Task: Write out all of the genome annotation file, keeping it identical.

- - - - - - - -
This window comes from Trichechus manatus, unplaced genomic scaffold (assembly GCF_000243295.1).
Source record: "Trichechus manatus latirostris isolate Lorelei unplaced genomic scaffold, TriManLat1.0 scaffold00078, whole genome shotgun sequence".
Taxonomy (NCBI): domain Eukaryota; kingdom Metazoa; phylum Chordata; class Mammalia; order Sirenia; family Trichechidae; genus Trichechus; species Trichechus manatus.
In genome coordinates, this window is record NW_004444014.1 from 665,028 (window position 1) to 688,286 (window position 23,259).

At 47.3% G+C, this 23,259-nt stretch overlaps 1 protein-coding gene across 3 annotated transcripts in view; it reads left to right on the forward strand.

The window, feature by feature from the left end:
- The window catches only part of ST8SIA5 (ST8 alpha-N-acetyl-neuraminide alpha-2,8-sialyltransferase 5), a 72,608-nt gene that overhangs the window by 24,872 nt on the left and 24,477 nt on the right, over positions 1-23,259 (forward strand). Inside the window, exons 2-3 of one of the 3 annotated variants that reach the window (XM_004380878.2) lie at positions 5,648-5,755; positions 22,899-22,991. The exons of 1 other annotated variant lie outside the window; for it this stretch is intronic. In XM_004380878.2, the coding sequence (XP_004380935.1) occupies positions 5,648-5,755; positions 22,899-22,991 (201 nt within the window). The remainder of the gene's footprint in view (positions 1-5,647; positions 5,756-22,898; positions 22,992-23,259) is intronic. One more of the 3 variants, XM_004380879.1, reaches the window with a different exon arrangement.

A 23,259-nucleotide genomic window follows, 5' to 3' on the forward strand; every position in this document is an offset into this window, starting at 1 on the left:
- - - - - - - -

This window comes from Trichechus manatus, unplaced genomic scaffold (assembly GCF_000243295.1).
Source record: "Trichechus manatus latirostris isolate Lorelei unplaced genomic scaffold, TriManLat1.0 scaffold00078, whole genome shotgun sequence".
Taxonomy (NCBI): domain Eukaryota; kingdom Metazoa; phylum Chordata; class Mammalia; order Sirenia; family Trichechidae; genus Trichechus; species Trichechus manatus.
In genome coordinates, this window is record NW_004444014.1 from 665,028 (window position 1) to 688,286 (window position 23,259).

At 47.3% G+C, this 23,259-nt stretch overlaps 1 protein-coding gene across 3 annotated transcripts in view; it reads left to right on the forward strand.

The window, feature by feature from the left end:
- The window catches only part of ST8SIA5 (ST8 alpha-N-acetyl-neuraminide alpha-2,8-sialyltransferase 5), a 72,608-nt gene that overhangs the window by 24,872 nt on the left and 24,477 nt on the right, over positions 1-23,259 (forward strand). Inside the window, exons 2-3 of one of the 3 annotated variants that reach the window (XM_004380878.2) lie at positions 5,648-5,755; positions 22,899-22,991. The exons of 1 other annotated variant lie outside the window; for it this stretch is intronic. In XM_004380878.2, the coding sequence (XP_004380935.1) occupies positions 5,648-5,755; positions 22,899-22,991 (201 nt within the window). The remainder of the gene's footprint in view (positions 1-5,647; positions 5,756-22,898; positions 22,992-23,259) is intronic. One more of the 3 variants, XM_004380879.1, reaches the window with a different exon arrangement.

A 23,259-nucleotide genomic window follows, 5' to 3' on the forward strand; every position in this document is an offset into this window, starting at 1 on the left: